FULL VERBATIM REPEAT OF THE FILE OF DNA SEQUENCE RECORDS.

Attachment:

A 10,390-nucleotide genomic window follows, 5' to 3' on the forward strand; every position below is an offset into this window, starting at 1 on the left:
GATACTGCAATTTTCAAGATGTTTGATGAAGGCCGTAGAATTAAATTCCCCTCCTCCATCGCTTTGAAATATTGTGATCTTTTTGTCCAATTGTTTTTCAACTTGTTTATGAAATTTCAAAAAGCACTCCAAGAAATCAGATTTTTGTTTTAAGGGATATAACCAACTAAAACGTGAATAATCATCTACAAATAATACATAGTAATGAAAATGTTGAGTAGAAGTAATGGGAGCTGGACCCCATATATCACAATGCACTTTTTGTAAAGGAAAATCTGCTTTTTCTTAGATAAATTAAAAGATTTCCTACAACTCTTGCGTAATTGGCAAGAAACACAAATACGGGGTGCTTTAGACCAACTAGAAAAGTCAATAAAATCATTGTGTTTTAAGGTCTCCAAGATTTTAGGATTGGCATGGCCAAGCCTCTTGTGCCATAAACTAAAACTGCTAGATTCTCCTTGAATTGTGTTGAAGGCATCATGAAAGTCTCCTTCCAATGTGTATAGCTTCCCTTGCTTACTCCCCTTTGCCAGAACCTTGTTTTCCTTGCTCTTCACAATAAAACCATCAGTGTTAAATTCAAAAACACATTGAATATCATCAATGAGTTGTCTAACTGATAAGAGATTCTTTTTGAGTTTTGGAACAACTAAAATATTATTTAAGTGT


A 10,390-nucleotide genomic window follows, 5' to 3' on the forward strand; every position below is an offset into this window, starting at 1 on the left:
GATACTGCAATTTTCAAGATGTTTGATGAAGGCCGTAGAATTAAATTCCCCTCCTCCATCGCTTTGAAATATTGTGATCTTTTTGTCCAATTGTTTTTCAACTTGTTTATGAAATTTCAAAAAGCACTCCAAGAAATCAGATTTTTGTTTTAAGGGATATAACCAACTAAAACGTGAATAATCATCTACAAATAATACATAGTAATGAAAATGTTGAGTAGAAGTAATGGGAGCTGGACCCCATATATCACAATGCACTTTTTGTAAAGGAAAATCTGCTTTTTCTTAGATAAATTAAAAGATTTCCTACAACTCTTGCGTAATTGGCAAGAAACACAAATACGGGGTGCTTTAGACCAACTAGAAAAGTCAATAAAATCATTGTGTTTTAAGGTCTCCAAGATTTTAGGATTGGCATGGCCAAGCCTCTTGTGCCATAAACTAAAACTGCTAGATTCTCCTTGAATTGTGTTGAAGGCATCATGAAAGTCTCCTTCCAATGTGTATAGCTTCCCTTGCTTACTCCCCTTTGCCAGAACCTTGTTTTCCTTGCTCTTCACAATAAAACCATCAGTGTTAAATTCAAAAACACATTGAATATCATCAATGAGTTGTCTAACTGATAAGAGATTCTTTTTGAGTTTTGGAACAACTAAAATATTATTTAAGTGT